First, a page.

What They Are Saying, Jan. 10, 2008



Strike the Report: This Year Could Prove the Year of Action Against Iran

Think-tank scholar Peter Brookes writes in the New York Post (www.nypost.com) on Jan. 3 about Iran's dangerous nuclear game:

"Iran turned up the heat this week on still-simmering concerns about its atomic aspirations. It crowed that its 1,000-megawatt Bushehr nuclear-power plant would be 'online' as early as this spring, putting in place another important building block of its nuclear program.

"That sort of news can't help but rattle the steadiest of nerves, no matter what the (narrowly focused) U.S. National Intelligence Estimate on Iran's nuclear-weapons program said about the current state of affairs.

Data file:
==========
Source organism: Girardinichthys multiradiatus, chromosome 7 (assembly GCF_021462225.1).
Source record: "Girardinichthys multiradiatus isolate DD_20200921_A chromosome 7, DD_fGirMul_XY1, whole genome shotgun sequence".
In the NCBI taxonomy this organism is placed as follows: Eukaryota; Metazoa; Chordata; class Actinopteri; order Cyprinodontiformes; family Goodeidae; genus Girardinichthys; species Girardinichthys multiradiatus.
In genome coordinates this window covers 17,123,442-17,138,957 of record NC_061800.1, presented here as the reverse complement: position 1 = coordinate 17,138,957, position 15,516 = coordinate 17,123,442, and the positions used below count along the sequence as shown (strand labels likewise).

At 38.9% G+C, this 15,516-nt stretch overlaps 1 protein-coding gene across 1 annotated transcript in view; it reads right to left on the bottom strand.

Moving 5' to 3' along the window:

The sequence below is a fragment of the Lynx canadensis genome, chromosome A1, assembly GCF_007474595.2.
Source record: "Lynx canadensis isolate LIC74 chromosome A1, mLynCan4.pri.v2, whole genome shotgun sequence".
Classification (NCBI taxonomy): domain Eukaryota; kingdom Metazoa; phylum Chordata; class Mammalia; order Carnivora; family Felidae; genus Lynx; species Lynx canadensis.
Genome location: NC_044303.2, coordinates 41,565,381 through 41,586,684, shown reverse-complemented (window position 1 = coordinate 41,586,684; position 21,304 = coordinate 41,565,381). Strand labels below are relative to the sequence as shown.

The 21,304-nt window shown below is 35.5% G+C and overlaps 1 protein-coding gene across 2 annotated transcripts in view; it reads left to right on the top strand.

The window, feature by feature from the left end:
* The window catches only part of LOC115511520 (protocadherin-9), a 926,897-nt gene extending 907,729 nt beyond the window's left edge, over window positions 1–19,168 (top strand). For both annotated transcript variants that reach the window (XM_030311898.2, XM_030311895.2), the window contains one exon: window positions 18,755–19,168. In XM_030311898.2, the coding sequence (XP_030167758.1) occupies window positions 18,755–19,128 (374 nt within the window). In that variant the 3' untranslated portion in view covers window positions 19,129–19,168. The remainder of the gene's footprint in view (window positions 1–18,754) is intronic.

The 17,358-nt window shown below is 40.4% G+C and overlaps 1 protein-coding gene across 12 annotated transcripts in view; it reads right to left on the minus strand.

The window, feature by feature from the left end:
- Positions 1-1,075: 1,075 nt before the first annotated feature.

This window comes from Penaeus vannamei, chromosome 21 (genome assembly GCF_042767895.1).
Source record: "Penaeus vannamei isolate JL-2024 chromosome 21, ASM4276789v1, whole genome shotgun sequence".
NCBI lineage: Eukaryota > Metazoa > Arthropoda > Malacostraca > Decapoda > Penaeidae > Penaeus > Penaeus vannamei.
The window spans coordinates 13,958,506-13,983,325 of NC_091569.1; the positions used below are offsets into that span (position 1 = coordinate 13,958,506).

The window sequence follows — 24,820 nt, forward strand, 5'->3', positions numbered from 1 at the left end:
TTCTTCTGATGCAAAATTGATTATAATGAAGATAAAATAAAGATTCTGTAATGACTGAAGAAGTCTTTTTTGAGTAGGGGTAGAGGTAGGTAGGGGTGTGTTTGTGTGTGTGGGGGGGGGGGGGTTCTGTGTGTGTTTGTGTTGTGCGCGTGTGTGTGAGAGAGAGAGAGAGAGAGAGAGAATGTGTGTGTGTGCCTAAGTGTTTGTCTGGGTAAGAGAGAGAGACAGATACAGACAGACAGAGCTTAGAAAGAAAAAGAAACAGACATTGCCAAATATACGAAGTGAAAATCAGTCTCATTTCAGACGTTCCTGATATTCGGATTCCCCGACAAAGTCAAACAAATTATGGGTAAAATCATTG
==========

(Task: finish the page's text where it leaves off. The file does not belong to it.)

"Seemingly not swayed one iota by the NIE's conclusions, you have to wonder if Israel — the country most threatened by an Iranian nuclear (weapons) breakout — might take matters into its own hands. It has done so twice before — and the time may be here again.

"In a 1981 dawn raid lasting less than 90 seconds, Israeli Defense Force fighters attacked the nearly completed 40-megawatt Iraqi Osirak nuclear-reactor complex, setting back Saddam's ability to produce fissile material for nukes.

"And again last September, the IDF allegedly struck a nascent Syrian nuclear program, which possibly was benefiting from outside help, in a preventive airstrike that may have also been meant as a warning to Iran.

"But why strike now?

"Well, within about a year of Bushehr becoming operational, some of its spent nuclear fuel could be stripped of enough plutonium to produce a handful of nuclear weapons if the rods aren't returned to their owner/provider, Russia. The diversion of material at Bushehr is potentially as big a problem as the 3,000 centrifuges that Iran has whirring at supersonic speeds, enriching uranium.